When words are not enough

February 26, 1999

Although textbook presentation in the UK has leapt forward, students will still demand ever more value, says Simon Lake.

In The Student Market Today , a market research report published by the Council of Academic and Professional Publishers last year ( THES Textbook Guide , November 1998), a key finding was that students regard clarity of language, design and format as the deciding factor in choosing a textbook. In an increasing number of subjects, especially medicine, science and business, UK textbook publishers are adopting the textbook development procedures that have been commonplace in US textbook publishing (and in the course material of the Open University) for many years. Clearly the main value of any textbook remains the work of the author, but UK publishers are now putting more investment into "added value" so as to gain competitive advantage.

Across the Atlantic, textbooks have had higher editorial and production values than in the UK for many years. The trend there has reached the point where the production cost of entry into a large first-year undergraduate market (for instance, economics, psychology, biology) is at least $1 million.

About 70 per cent of this money goes on specially drawn artwork, picture research, permissions, typesetting, multi-colour printing, paper and binding. The rest is spent on supplementary material designed to provide time-saving support to lecturers who adopt the textbook. A typical package includes an annotated lecturer's version of the book, a comprehensive instructor's manual, a test bank of questions and answers in both paper and electronic format, overhead transparencies of the artwork, a video, a student study guide to the book on CD-Rom and a supporting website. Websites are the part of the textbook package in which publishers are investing more resources in a bid to differentiate their products from competitors'. Sites supporting US texts are increasingly aimed at providing teaching administration support as well as sophisticated pedagogical support (see Prentice Hall's Kotler Marketing website at www.prenhall.com/kotler/).

The size of the US textbook market is such that the financial rewards from a market leader are considerable, for both the publisher and the author(s). But the high costs already mentioned - which do not include sales, promotion and distribution costs - have led to the concentration of textbook publishing in five major publishing groups. Nevertheless, the variety of choice and innovation and the high quality of US textbook publishing are impressive.

For some years, most major US educational publishers have distributed US-originated textbooks in the UK as "international editions" through UK-based branches that are already involved in publishing for the UK. Now, as a result of the fast growth in student numbers in the UK in the past ten years and more self-funding by students, UK textbook publishing is reflecting, albeit on a smaller scale, some of the US trends.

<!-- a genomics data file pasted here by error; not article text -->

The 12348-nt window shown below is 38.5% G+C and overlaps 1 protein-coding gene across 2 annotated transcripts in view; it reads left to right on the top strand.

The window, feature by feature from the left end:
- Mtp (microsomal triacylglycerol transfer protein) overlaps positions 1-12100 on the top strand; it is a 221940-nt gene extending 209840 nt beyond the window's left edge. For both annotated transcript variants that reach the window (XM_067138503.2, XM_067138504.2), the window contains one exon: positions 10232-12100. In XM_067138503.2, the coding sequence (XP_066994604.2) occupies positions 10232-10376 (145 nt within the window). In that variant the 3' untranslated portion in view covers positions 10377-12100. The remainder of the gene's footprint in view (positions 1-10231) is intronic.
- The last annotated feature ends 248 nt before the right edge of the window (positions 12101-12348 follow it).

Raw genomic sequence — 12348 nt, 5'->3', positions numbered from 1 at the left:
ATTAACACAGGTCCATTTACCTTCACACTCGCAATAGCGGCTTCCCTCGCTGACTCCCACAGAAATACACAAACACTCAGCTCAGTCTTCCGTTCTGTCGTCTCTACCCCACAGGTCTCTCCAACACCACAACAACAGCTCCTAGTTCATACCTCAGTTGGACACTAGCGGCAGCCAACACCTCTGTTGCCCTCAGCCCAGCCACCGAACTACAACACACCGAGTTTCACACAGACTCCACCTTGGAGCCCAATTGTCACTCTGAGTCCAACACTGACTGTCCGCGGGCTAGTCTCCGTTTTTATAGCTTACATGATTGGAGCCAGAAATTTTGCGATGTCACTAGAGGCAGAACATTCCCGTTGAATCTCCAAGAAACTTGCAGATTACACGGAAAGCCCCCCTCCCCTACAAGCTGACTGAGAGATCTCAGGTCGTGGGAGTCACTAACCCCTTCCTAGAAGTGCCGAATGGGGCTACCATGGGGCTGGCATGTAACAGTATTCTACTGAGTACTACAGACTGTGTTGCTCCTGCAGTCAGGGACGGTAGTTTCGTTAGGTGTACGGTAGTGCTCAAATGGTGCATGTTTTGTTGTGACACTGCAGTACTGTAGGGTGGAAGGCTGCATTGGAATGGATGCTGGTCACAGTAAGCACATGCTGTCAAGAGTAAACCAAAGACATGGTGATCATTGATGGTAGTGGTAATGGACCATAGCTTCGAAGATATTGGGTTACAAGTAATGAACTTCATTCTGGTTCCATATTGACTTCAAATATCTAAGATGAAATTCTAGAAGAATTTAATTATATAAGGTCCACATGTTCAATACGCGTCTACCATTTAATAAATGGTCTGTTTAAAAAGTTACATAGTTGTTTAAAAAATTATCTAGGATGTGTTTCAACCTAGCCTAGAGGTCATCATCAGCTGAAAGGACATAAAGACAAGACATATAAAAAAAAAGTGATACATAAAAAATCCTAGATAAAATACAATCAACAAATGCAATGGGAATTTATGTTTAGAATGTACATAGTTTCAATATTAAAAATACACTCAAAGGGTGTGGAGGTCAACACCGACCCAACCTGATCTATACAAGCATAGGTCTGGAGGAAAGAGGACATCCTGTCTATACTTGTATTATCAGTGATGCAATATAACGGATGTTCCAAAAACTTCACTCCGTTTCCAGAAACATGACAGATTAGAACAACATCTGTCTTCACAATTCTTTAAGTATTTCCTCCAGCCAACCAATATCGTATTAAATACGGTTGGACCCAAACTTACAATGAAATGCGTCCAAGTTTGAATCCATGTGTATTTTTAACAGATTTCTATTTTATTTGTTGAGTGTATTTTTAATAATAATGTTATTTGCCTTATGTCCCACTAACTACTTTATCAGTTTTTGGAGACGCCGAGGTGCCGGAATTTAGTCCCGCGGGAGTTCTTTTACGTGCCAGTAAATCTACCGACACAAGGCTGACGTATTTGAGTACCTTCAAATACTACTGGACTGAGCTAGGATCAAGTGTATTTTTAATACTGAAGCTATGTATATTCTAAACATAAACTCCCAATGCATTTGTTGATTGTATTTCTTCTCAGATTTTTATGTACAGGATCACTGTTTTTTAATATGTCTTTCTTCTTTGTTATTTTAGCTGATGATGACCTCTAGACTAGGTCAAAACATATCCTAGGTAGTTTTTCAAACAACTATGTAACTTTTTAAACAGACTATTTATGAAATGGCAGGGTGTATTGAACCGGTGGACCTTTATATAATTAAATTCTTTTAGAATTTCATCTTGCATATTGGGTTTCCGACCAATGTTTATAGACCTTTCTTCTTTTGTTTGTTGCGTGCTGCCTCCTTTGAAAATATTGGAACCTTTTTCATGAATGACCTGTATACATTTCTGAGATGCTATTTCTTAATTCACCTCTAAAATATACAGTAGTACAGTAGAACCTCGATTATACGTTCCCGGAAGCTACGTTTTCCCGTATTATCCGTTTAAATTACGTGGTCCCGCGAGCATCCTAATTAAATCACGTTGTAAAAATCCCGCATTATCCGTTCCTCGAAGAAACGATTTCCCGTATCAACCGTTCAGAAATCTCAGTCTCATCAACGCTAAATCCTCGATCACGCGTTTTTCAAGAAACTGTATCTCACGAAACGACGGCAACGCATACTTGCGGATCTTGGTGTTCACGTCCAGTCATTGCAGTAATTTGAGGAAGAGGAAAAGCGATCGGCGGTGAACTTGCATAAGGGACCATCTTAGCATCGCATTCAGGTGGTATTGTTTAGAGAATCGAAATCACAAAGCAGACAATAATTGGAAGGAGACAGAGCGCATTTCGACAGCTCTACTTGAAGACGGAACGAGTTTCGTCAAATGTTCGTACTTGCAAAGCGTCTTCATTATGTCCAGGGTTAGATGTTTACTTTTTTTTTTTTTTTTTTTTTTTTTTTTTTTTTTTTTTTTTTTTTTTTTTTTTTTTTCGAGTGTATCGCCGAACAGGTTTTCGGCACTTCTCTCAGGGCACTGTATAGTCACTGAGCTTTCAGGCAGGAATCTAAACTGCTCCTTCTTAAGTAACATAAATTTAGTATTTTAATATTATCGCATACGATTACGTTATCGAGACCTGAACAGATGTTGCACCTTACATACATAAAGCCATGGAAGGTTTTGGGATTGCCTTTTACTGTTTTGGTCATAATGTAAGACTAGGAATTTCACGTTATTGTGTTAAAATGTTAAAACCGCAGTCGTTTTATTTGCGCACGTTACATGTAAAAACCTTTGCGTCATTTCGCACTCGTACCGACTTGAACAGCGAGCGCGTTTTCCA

The increasing number of students taking business courses in the UK has been particularly marked (188,500 in 1988-89, 243,800 in 1997-98). There has been a corresponding growth in the number of business textbooks and in the amount invested in each of them by many publishers.

Until the 1990s, a typical UK business textbook, even if aimed at an introductory level, was printed in a small format on poor-quality paper in one colour, with a cramped text design and a dull two-colour cover, few (if any) learning support features and no lecturer support material. It is not surprising that, with some notable exceptions - mainly in subject areas with course content specific to the UK such as accounting and law - US textbooks dominated the UK business market.

The change during the 1990s is illustrated by the successive editions of a book first published in 1985 by Pitman. The first edition of Management and Organisational Behaviour by Laurie Mullins was a typical business textbook of its time. At 352 pages, all in black and white, priced £9.95, with a production cost of about £7,000, it sold about 5,000 copies. Through three subsequent editions, sales grew as a result of the expanding market and an increasing market share at the expense of competing books. The format and extent grew too; and more attention was given to design and production quality (the third edition was printed in two colours). When we publish the fifth edition in March, it will have 928 pages, with four-colour printing throughout, four separate supplements (instructor's manual, student workbook, video and supporting website), at a price of £24.99. The production cost of the 1999 edition (including supplements) is more than 20 times that of the 1985 edition.

Introductory marketing textbooks offer another example of the changes in the UK business education and textbook market. Ten years ago the UK and European market was dominated by US textbooks; some UK textbooks sold well on professional marketing courses, but they did not make much impact on undergraduate or postgraduate courses. Today, introductory marketing courses are served primarily by four books, all printed in full colour over more than 700 pages, with full support packages - and all authored or co-authored by UK academics.

In the future, as students pay more for their higher education, they are likely to become more sophisticated and discerning consumers of all educational services, including textbooks. Less favourable staff-to-student ratios and more emphasis on teaching quality mean that to compete in this increasingly sophisticated market, publishers will have to invest more in delivering high-quality learning and teaching support material in both book and electronic form.

Simon Lake is product development director, higher education division, Pearson Education.

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